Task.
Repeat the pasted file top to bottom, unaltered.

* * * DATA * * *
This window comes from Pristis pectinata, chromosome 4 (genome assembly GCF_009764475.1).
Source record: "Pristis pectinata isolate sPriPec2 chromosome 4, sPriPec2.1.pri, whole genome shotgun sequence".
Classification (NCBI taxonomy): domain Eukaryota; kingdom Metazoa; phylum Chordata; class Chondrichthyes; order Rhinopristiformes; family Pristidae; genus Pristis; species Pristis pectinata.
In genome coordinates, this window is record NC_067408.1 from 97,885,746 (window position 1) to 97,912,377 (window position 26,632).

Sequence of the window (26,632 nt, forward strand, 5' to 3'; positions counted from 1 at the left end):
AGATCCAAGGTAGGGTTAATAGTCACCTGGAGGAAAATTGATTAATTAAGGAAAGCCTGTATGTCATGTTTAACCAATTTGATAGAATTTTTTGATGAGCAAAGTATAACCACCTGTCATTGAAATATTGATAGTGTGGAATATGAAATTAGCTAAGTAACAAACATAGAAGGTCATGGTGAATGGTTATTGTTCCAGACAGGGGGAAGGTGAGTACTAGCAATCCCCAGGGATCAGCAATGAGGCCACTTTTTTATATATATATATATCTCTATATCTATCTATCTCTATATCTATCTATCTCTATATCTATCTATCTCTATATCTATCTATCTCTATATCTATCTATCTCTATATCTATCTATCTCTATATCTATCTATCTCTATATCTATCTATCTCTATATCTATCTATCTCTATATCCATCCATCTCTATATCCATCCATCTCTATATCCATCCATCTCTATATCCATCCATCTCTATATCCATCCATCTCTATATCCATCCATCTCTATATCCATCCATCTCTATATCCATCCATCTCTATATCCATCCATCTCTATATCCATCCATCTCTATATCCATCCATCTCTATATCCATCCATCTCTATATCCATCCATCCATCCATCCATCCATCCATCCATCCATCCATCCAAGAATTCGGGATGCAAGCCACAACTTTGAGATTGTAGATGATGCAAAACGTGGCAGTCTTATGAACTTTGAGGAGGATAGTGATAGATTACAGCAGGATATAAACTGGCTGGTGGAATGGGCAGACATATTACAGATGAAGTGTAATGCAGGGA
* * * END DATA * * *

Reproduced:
This window comes from Pristis pectinata, chromosome 4 (genome assembly GCF_009764475.1).
Source record: "Pristis pectinata isolate sPriPec2 chromosome 4, sPriPec2.1.pri, whole genome shotgun sequence".
Classification (NCBI taxonomy): domain Eukaryota; kingdom Metazoa; phylum Chordata; class Chondrichthyes; order Rhinopristiformes; family Pristidae; genus Pristis; species Pristis pectinata.
In genome coordinates, this window is record NC_067408.1 from 97,885,746 (window position 1) to 97,912,377 (window position 26,632).

Sequence of the window (26,632 nt, forward strand, 5' to 3'; positions counted from 1 at the left end):
AGATCCAAGGTAGGGTTAATAGTCACCTGGAGGAAAATTGATTAATTAAGGAAAGCCTGTATGTCATGTTTAACCAATTTGATAGAATTTTTTGATGAGCAAAGTATAACCACCTGTCATTGAAATATTGATAGTGTGGAATATGAAATTAGCTAAGTAACAAACATAGAAGGTCATGGTGAATGGTTATTGTTCCAGACAGGGGGAAGGTGAGTACTAGCAATCCCCAGGGATCAGCAATGAGGCCACTTTTTTATATATATATATATCTCTATATCTATCTATCTCTATATCTATCTATCTCTATATCTATCTATCTCTATATCTATCTATCTCTATATCTATCTATCTCTATATCTATCTATCTCTATATCTATCTATCTCTATATCTATCTATCTCTATATCTATCTATCTCTATATCCATCCATCTCTATATCCATCCATCTCTATATCCATCCATCTCTATATCCATCCATCTCTATATCCATCCATCTCTATATCCATCCATCTCTATATCCATCCATCTCTATATCCATCCATCTCTATATCCATCCATCTCTATATCCATCCATCTCTATATCCATCCATCTCTATATCCATCCATCTCTATATCCATCCATCCATCCATCCATCCATCCATCCATCCATCCATCCAAGAATTCGGGATGCAAGCCACAACTTTGAGATTGTAGATGATGCAAAACGTGGCAGTCTTATGAACTTTGAGGAGGATAGTGATAGATTACAGCAGGATATAAACTGGCTGGTGGAATGGGCAGACATATTACAGATGAAGTGTAATGCAGGGA